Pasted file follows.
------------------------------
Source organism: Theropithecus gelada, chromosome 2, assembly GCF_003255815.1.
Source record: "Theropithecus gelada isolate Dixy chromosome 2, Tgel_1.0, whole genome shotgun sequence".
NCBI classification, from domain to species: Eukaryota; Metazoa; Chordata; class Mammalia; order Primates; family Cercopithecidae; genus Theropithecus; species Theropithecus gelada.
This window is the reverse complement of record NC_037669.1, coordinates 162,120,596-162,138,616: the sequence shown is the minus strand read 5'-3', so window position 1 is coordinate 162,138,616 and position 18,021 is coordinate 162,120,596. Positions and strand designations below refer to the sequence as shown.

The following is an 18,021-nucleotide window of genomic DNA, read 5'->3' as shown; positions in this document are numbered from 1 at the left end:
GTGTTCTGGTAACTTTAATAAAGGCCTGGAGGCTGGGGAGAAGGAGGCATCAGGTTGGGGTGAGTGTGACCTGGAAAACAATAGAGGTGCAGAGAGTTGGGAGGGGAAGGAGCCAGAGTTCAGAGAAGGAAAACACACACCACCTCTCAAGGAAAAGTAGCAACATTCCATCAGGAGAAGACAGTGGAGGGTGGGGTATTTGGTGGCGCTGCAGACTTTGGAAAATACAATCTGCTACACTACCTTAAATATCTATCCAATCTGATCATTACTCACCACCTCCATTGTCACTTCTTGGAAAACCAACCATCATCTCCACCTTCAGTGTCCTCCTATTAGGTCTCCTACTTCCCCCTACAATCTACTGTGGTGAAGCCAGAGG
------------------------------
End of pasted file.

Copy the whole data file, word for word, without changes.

Source organism: Theropithecus gelada, chromosome 2, assembly GCF_003255815.1.
Source record: "Theropithecus gelada isolate Dixy chromosome 2, Tgel_1.0, whole genome shotgun sequence".
NCBI classification, from domain to species: Eukaryota; Metazoa; Chordata; class Mammalia; order Primates; family Cercopithecidae; genus Theropithecus; species Theropithecus gelada.
This window is the reverse complement of record NC_037669.1, coordinates 162,120,596-162,138,616: the sequence shown is the minus strand read 5'-3', so window position 1 is coordinate 162,138,616 and position 18,021 is coordinate 162,120,596. Positions and strand designations below refer to the sequence as shown.

The following is an 18,021-nucleotide window of genomic DNA, read 5'->3' as shown; positions in this document are numbered from 1 at the left end:
GTGTTCTGGTAACTTTAATAAAGGCCTGGAGGCTGGGGAGAAGGAGGCATCAGGTTGGGGTGAGTGTGACCTGGAAAACAATAGAGGTGCAGAGAGTTGGGAGGGGAAGGAGCCAGAGTTCAGAGAAGGAAAACACACACCACCTCTCAAGGAAAAGTAGCAACATTCCATCAGGAGAAGACAGTGGAGGGTGGGGTATTTGGTGGCGCTGCAGACTTTGGAAAATACAATCTGCTACACTACCTTAAATATCTATCCAATCTGATCATTACTCACCACCTCCATTGTCACTTCTTGGAAAACCAACCATCATCTCCACCTTCAGTGTCCTCCTATTAGGTCTCCTACTTCCCCCTACAATCTACTGTGGTGAAGCCAGAGG